Connected To The Land 04-2018-Fall-718-PM96 - Page 18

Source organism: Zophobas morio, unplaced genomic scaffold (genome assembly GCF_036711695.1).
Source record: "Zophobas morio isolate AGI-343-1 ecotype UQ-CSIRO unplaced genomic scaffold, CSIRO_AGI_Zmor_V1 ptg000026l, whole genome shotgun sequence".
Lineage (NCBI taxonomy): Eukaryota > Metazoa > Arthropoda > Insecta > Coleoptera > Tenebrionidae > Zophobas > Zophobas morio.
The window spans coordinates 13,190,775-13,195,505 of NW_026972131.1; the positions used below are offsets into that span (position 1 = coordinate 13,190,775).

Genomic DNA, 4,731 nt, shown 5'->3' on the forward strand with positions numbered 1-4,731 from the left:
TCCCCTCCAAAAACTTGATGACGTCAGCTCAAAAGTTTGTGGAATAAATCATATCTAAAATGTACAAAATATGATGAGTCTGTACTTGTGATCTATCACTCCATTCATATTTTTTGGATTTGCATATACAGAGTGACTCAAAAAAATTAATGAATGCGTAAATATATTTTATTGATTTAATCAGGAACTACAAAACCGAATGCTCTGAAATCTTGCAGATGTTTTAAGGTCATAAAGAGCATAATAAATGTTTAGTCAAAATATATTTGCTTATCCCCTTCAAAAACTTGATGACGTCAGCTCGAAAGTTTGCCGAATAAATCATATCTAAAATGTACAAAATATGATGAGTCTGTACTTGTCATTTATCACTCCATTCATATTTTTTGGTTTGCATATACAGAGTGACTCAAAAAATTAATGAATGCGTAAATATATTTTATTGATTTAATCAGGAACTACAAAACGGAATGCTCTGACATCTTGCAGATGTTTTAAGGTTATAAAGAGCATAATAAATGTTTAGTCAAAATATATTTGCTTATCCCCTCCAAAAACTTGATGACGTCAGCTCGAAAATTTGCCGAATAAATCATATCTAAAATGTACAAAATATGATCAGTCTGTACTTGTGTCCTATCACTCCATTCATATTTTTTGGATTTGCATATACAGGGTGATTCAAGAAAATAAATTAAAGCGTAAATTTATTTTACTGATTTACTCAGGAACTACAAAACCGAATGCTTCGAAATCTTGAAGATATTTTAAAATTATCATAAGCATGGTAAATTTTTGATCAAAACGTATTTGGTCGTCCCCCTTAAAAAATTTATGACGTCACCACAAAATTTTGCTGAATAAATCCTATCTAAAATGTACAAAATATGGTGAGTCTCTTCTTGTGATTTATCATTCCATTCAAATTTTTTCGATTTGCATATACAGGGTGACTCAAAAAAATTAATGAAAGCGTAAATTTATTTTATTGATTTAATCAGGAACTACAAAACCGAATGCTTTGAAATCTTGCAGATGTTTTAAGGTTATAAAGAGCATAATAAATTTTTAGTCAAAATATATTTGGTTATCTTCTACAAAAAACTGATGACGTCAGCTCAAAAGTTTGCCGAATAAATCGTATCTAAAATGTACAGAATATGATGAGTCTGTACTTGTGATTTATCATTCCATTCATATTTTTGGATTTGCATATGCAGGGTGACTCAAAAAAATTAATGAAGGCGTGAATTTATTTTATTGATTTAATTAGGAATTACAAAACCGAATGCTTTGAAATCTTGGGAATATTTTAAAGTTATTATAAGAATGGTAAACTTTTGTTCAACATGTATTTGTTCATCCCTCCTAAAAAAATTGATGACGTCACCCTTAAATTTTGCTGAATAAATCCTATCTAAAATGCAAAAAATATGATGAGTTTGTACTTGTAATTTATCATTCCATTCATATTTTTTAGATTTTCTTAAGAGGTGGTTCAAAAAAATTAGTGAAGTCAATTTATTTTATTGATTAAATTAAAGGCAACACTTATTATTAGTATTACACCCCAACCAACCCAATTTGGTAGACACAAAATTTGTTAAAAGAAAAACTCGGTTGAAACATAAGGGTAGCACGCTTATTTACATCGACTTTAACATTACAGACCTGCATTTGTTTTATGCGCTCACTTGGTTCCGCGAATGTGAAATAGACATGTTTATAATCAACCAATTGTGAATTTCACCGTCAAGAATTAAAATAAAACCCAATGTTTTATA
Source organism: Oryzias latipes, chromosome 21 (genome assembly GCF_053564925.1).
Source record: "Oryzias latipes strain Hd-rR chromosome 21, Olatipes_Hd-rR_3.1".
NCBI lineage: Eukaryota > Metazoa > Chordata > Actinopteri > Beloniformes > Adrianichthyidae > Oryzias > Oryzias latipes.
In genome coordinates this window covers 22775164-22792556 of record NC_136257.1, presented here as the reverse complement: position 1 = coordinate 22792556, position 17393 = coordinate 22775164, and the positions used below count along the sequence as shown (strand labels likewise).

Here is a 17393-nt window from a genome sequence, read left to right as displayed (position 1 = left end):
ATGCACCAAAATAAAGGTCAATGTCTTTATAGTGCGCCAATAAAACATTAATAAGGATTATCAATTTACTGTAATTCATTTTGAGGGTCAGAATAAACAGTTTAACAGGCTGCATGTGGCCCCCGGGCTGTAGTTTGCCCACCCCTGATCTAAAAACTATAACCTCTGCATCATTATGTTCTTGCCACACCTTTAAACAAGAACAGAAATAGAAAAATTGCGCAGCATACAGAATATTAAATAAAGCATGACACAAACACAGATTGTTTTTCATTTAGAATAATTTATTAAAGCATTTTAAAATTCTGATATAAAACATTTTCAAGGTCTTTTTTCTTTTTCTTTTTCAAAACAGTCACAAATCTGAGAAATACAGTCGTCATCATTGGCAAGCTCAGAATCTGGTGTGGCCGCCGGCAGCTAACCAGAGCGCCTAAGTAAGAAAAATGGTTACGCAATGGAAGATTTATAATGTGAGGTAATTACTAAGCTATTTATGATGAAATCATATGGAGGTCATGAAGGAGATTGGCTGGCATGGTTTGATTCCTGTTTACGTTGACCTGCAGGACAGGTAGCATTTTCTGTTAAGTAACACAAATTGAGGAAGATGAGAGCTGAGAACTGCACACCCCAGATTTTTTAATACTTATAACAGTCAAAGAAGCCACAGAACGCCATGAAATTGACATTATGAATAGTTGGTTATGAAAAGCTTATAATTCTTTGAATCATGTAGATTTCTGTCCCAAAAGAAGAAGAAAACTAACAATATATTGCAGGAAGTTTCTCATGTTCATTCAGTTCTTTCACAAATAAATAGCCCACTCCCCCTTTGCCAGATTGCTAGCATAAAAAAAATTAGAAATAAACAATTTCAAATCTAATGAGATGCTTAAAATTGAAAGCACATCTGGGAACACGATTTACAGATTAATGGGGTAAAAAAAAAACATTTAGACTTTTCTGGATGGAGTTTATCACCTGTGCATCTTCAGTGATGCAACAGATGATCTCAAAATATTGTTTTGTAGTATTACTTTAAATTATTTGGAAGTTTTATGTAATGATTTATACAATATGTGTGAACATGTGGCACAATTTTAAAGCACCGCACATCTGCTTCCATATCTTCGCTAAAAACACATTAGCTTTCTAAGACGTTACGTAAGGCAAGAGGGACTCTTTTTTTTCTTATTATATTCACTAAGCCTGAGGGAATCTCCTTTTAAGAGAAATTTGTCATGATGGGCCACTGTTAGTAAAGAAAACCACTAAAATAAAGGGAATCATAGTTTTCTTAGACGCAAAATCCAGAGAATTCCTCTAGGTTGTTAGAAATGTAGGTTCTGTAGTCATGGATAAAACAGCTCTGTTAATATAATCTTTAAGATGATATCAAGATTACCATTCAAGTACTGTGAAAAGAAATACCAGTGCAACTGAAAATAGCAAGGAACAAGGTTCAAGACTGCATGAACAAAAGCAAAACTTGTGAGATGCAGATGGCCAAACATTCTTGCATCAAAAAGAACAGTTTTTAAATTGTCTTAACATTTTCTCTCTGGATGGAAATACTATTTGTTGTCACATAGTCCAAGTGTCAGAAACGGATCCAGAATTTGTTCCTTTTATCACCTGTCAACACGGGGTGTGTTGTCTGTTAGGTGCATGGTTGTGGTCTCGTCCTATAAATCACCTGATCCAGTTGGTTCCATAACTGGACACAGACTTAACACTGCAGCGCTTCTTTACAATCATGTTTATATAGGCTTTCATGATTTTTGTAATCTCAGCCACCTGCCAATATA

ALTERNATIVE GOES MAINSTREAM RENEWABLE ENERGY A BIG PART OF ELECTRICITY SUPPLIES Story by Helen McMenamin. About 19 percent of Canada’s primary energy – that includes oil and gas and heating buildings and transport – comes from renewable resources that can be replaced as fast as they are used. Moving water is the main renewable source of electricity supplying almost 60 percent of Canada’s power needs. Biomass – burning wood, composting waste from farms or cities – is the second most-used source, then wind with 3.5 percent. Solar systems are rapidly increasing as their costs drop and efficiency increases. Water and wind generate electricity in much the same way as windmills and waterwheels that powered grain mills, sawmills and other industry a century ago. The water or wind drives a wheel or a turbine connected to a generator. Burning wood and other waste can be used to produce steam that drives a turbine, and composting farm waste or sewage can be used to produce methane, which is burned to produce steam that drives a turbine. Photovoltaic cells use certain materials with a special character. Sunlight moves electrons away from their atoms and produces electricity in a process called the photoelectric effect. It was discovered in 1839, but it was just a curiosity until the 1960s when space 18 programs used the technology for power aboard spacecraft. Ongoing research has led to much more efficient, lower cost and more versatile photovoltaic cells, the units that make up solar panels. For example, photovoltaic cells have been incorporated into sidewalks and are to be tested on stretches of US highway Route 66 next year. Chinese companies expect to produce photovoltaic cells for as little as 37 cents per watt in the next few years. Mass-produced ready-to-connect solar energy panels allow consumers to power remote locations or produce electricity from their own solar system. The mix of electricity sources in power supply depends on local resources and the demand for power. The southern prairies, especially the west, have abundant wind (some would say the wind is their major feature). Ontario’s big lakes have winds that can drive wind turbines. Quebec and BC have rivers with sharp inclines for hydro-electric power generation. Tidal resources are greatest on the east coast where the difference between high and low tide is huge and vast volumes of water move rapidly, changing direction every 6 hours. Geothermal resources are believed to be most abundant in BC, North Western Territory and Alberta. Sun, wind and biological materials are distributed across Canada and around the world. As a result, many scientists and engineers have focused on these and made the technologies more efficient and power plant design simpler. Geothermal energy – using the extreme heat of the earth’s core to produce steam to drive a turbine – has considerable technical challenges, but a project underway in BC is believed to have a capacity of 200MW. In-ground heat pump systems are often called geothermal. They use the constant temperature of the earth below the frost line by pumping air from that depth to a heat exchanger to heat or cool a building. The air pump and other equipment need electricity to run, so the system may not be truly renewable. WHY MOVE TO RENEWABLES? The push to change to renewables is partly economic – the constant push for lower costs. Coal has been the most widely used energy source for electricity generation because it is relatively cheap and abundant, but it has huge environmental costs. Historically, miners and communities near power plants suffered from the social and often fatal health effects of coal dust and smoke. Then there was acid rain – sulfur compounds released from burning coal combines with water to make lakes uninhabitable for fish, even killed vegetation. Engineering improvements – taller smokestacks, scrubbing systems and more efficient burners were installed so that modern GHG EMISSION RANGES FOR VARIOUS TECHNOLOGIES 1,400 W e use more and more electricity every year and we’re not likely to slow down. Whether it’s industry, or air conditioning in our homes, or people wanting fridges and lights in the developing world, we all want more of the appliances that make our lives easier and more comfortable. And almost every business and modern home needs electricity to function. 1,200 1,000 800 600 400 200 0 Wind Wind Wind Reservoir Reservoir Run- CF 0-15% CF 16-25% CF 26-35% hydro inc. hydro excl. of-river gross emissions hydro emissions from from flooded flooded land land PV Nuclear Newly flooded boreal reservoirs (Eastmain 1) Natural Diesel and gas heavy oil Coal Connected to the Land